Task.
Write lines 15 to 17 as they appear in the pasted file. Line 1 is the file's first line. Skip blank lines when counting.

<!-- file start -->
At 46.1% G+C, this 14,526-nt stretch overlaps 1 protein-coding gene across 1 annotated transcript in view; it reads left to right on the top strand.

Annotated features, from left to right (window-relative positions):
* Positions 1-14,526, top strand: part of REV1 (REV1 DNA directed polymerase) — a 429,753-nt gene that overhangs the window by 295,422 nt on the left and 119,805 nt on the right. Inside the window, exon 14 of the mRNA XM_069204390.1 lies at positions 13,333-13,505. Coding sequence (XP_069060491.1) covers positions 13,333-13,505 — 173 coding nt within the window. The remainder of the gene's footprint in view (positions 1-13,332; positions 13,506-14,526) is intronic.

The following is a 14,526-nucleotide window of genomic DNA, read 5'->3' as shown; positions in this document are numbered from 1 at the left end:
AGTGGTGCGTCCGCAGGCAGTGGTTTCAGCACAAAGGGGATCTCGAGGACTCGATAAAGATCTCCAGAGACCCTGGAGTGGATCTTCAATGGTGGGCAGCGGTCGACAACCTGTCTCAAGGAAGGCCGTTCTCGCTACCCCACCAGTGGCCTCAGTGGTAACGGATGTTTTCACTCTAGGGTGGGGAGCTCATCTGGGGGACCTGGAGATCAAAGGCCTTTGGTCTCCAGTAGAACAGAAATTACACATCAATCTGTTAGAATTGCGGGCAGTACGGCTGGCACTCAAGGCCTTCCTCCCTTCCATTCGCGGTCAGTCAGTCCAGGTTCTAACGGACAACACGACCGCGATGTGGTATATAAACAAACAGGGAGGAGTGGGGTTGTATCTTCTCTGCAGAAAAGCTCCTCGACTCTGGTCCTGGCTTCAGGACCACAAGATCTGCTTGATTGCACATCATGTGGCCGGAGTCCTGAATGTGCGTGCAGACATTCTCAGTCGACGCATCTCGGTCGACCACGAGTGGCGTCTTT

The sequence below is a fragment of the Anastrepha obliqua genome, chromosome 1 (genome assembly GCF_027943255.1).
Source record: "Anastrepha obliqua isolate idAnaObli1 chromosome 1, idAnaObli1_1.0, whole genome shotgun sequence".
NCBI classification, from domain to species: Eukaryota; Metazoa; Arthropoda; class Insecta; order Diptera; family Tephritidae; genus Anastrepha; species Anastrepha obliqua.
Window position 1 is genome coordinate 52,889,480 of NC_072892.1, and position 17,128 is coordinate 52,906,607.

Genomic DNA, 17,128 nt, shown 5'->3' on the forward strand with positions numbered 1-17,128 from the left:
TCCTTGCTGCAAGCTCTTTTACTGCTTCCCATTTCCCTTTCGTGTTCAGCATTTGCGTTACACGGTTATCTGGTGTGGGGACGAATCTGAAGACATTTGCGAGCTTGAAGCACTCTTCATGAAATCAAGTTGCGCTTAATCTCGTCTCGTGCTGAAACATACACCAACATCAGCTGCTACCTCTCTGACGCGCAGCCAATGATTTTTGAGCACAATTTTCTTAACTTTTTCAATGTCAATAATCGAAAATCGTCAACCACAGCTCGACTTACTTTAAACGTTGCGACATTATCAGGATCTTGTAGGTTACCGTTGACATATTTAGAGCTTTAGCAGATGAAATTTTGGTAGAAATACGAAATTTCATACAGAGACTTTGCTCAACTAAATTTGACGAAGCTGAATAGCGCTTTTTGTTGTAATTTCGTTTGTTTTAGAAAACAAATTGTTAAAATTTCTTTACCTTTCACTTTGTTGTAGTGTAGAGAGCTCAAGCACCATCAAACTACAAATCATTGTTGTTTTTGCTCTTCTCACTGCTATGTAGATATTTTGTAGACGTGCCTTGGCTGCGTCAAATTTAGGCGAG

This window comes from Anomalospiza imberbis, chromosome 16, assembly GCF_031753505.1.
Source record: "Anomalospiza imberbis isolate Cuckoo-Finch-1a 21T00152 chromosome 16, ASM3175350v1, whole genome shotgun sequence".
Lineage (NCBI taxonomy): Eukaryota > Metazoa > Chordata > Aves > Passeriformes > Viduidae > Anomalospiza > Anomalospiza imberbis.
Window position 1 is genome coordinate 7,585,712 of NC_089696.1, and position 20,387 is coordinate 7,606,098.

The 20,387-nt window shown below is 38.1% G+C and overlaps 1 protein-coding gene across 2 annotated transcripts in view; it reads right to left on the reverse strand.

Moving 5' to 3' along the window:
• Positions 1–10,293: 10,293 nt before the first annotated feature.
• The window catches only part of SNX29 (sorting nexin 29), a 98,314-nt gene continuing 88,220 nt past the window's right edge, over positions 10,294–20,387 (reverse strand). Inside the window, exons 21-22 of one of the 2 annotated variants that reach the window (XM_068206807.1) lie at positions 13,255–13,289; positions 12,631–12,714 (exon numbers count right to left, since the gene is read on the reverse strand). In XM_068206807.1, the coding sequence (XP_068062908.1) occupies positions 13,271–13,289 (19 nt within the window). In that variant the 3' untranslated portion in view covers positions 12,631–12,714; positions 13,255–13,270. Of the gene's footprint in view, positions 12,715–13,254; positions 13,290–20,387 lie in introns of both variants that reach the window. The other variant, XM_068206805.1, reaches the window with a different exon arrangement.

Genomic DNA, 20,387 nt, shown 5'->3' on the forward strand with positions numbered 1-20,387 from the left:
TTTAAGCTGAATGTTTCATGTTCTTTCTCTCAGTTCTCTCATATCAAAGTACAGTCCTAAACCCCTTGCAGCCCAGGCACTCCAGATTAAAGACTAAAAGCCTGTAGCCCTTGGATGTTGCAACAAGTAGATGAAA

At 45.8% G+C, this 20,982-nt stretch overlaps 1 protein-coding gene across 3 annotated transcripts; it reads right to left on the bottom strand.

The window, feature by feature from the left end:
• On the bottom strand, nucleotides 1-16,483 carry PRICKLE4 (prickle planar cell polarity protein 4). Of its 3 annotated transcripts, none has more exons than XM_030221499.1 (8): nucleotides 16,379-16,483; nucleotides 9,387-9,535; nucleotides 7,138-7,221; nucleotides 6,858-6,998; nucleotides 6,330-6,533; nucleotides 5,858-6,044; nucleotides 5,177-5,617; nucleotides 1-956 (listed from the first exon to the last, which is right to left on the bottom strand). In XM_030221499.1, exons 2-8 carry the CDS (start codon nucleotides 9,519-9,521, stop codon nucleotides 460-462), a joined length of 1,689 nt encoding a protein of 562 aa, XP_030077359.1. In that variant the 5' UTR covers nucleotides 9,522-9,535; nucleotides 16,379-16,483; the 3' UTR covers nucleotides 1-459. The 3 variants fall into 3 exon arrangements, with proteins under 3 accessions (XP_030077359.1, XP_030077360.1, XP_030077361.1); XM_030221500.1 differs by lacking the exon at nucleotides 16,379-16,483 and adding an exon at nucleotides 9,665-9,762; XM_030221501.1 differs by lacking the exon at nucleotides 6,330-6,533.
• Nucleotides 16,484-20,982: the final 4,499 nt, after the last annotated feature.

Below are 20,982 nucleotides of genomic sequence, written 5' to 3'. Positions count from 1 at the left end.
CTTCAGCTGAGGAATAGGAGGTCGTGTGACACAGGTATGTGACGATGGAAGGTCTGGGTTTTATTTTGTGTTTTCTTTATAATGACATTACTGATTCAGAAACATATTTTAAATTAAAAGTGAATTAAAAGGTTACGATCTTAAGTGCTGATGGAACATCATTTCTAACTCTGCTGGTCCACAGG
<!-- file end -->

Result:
Window position 1 is genome coordinate 7,585,712 of NC_089696.1, and position 20,387 is coordinate 7,606,098.

The 20,387-nt window shown below is 38.1% G+C and overlaps 1 protein-coding gene across 2 annotated transcripts in view; it reads right to left on the reverse strand.

Moving 5' to 3' along the window: